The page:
Dozens of overlapping IT systems could prevent the US government from responding properly to a bioterrrorist attack.
A US General Accounting Office (GAO) study has found flaws in the government's implementation of bioterrorism-related information systems and recommended better co-ordination of information technology programs to improve the nation's preparedness for bioterrorist attacks or new disease outbreaks.
The report, "Bioterrorism: Information Technology Strategy Could Strengthen Federal Agencies' Abilities to Respond to Public Health Emergencies", reviewed six federal agencies' efforts to use IT to prepare for and respond to bioterrorist attacks, ranging from the US Department of Agriculture (USDA) to the Department of Defense (DOD).
The GAO found a plethora of existing and planned systems for tracking bioterrorist threats, but little co-ordination or data sharing between the systems or the agencies that relied on them.
In all, GAO counted 72 information systems and technology programs in use across the six agencies, including 34 for collecting and analysing disease data, 10 for communications and reporting systems, 10 for detection of bioterrorist threats and 18 for tools and systems to support disease detection and analysis.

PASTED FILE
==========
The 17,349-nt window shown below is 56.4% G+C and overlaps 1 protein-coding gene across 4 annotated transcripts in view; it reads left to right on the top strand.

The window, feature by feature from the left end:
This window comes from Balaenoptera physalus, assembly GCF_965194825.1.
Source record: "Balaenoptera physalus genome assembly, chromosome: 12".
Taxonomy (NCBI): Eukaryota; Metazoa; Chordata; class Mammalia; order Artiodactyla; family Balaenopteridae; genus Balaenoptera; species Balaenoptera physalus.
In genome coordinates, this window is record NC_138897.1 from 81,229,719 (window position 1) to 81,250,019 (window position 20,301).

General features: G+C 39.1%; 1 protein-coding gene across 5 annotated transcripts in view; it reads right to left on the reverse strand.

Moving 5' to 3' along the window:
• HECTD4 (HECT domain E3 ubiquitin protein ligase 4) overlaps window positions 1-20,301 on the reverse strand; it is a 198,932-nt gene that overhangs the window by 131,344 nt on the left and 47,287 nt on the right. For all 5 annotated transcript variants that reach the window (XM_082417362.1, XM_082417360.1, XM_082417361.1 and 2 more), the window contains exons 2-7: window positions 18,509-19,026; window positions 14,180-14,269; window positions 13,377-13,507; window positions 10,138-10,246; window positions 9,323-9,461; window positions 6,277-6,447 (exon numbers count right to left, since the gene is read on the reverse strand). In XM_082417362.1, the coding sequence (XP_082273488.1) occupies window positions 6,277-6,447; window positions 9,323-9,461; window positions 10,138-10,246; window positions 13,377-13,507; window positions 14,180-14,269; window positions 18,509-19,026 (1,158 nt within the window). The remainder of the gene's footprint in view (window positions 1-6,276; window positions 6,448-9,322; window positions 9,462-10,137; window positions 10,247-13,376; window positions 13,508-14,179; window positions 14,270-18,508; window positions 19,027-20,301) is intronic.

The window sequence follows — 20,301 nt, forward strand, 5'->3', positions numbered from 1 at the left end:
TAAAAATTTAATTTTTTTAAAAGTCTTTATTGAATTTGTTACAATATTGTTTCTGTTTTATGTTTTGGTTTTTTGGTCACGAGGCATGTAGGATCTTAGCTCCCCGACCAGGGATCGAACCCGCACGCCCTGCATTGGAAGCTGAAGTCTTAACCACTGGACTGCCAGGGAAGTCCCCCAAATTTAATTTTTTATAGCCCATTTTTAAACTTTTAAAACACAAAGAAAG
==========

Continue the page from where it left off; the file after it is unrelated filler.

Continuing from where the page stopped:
Only 30% of the systems or programs were co-ordinated or jointly developed with other agencies. The level of co-ordination between the different government agencies ranged from a total lack of contact between agencies to jointly developed projects.
The GAO has recommended that the government exert leadership on the issue and adopt health care data standards to encourage sharing between public health systems.
There are a number of data standards initiatives under way at the Centers for Disease Control (CDC), the DOD and other agencies, but there has been little effort to co-ordinate those initiatives across the government or develop milestones for their implementation, the GAO said.
The government seems to recognise the problem, however, and is encouraging agencies to take an "enterprise" approach - thinking about the federal government as one entity rather than a collection of separate agencies - when it comes to purchasing and planning.
Still, a certain level of tolerance for redundancy is probably necessary, and the federal government instead should focus on connecting the agencies with capable networks and resources said Jim Lewis, a senior fellow at the centre for strategic and international studies, a US publich policy think tank.
Paul Roberts writes for IDG News Service